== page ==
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Time for lunch? N.Y. exhibit chews over midday meal
NEW YORK |
NEW YORK (Reuters) - Let's do lunch. Whether it is a three-martini, working or about ladies who lunch, a new exhibit at the New York Public Library chews over the city's history with the midday meal.
"Lunch Hour NYC," which opens on Friday and runs through February 17, taps the library's extensive collection and features books, vintage menus, historic photographs and memorabilia, all pegged to the ritual of lunch.
A reconstructed wall of Automat machines, the mid-20th century urban innovation designed to serve office workers seeking a quick, economical lunch while bypassing the need for a waitress, is among the highlights of the show.
"People loved them, because they didn't have to leave a tip," said librarian Rebecca Federman, the exhibit's co-curator, referring not only to Automats but forerunners such as Child's cafeterias, which date to 1898 and were immortalized in the Rodgers and Hart song, "I'll Take Manhattan."
Federman said the Automats' spread was followed by 1950s-era cafeterias and coffee shops that flourished in midtown Manhattan near the library's main branch.
The trends were the inspiration for the show, which grew out of Federman and co-curator and culinary historian Laura Shapiro's idea of exploring the food history of New York.
HUGE MEAL, QUICK SANDWICH
"As we researched, the thing that kept coming up over and over was this idea of lunch -- people going to work who don't have time to go home, and need to find places to eat during the day," said Federman.
It was originally a huge meal but as people began to live further away from their workplaces, there was an emphasis on time, efficiency and finances.
"If you want to explore the place where food, people and New York City come together, it has to be lunch," said Shapiro.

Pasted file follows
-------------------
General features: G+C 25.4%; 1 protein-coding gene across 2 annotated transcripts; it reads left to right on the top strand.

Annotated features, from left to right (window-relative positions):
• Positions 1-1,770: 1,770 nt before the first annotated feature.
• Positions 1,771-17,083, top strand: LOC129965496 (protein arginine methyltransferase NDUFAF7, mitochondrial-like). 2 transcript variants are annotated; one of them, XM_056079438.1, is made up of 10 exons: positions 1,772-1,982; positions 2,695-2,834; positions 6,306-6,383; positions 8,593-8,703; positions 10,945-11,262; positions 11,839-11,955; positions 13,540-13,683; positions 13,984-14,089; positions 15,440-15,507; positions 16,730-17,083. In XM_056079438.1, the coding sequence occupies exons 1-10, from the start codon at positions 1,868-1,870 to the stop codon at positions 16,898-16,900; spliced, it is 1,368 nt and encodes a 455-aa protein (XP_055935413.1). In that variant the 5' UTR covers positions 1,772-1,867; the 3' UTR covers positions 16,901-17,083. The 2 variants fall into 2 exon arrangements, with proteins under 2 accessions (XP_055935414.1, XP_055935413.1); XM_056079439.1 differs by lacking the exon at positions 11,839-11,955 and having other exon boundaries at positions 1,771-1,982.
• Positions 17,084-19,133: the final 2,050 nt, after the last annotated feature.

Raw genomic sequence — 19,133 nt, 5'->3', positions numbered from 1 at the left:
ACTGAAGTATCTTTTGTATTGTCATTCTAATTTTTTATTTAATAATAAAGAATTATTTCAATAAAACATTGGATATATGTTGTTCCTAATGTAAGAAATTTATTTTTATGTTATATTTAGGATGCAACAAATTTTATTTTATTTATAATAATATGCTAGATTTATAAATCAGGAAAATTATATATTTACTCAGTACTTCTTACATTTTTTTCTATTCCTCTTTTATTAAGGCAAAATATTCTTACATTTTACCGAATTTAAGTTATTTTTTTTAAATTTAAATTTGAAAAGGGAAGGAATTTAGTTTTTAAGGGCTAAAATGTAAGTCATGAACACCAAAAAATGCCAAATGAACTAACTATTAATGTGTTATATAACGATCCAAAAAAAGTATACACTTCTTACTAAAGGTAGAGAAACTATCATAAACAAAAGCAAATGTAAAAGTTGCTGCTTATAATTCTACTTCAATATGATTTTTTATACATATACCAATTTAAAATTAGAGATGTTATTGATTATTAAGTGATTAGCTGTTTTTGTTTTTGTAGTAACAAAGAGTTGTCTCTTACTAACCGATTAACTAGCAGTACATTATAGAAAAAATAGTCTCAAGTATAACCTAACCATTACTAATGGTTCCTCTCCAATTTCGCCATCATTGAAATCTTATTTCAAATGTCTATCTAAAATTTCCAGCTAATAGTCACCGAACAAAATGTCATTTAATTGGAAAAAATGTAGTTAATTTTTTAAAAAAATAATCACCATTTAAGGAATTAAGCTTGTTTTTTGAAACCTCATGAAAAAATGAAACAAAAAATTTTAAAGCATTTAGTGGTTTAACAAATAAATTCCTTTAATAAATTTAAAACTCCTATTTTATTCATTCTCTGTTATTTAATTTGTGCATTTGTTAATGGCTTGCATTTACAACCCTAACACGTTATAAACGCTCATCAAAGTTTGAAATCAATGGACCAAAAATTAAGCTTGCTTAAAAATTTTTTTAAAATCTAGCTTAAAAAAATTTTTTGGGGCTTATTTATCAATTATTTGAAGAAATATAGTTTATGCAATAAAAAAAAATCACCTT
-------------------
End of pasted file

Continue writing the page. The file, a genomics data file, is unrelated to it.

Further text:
The exhibition is divided into four sections -- quick lunch, lunch at home, charitable lunch and power lunch. It also explores the city's school lunch program, which began in 1908 as a charitable service, the city's affinity for street foods such as pretzels and hot dogs, and the move towards healthier food such as salad.
Economics and trends have influenced the tradition of lunch in the city. The soda fountain turned into a place for a quick cheap lunch during Prohibition and the Depression.
Federman explained that during the 1960s, consultants hired by the Automats discovered younger people were willing to spend more on lunch. In the late 1960s many Automats closed.
"But from 1898 to the 1970s, New York was flooded with cafeterias and their ilk. You don't see that anymore," she added.
Menus from restaurants including Schrafft's and Delmonico's, instruction manuals for workers at the Horn & Hardart Automat and photographs by Lewis Hine, Berenice Abbott and others are all on display.
Listening stations features clips from films, and actress Marlo Thomas can be seen in her 1960s hit television show, "That Girl," in which she plays a struggling actress, making tomato soup at the Automat with free hot water and ketchup.
Federman said the exhibit also helps debunk the image that everyone had an hour for lunch. An illustration from 1888 entitled "The Downtown Lunchroom in New York," depicts a delivery boy bringing soup to an office worker who presumably is unable to leave his desk.
"It was rare that people ever took a full hour," Federman said. "Now, with the power lunch that whole idea of the clock just goes away." (Reporting by Chris Michaud; Editing by Patricia Reaney, Phil Berlowitz)
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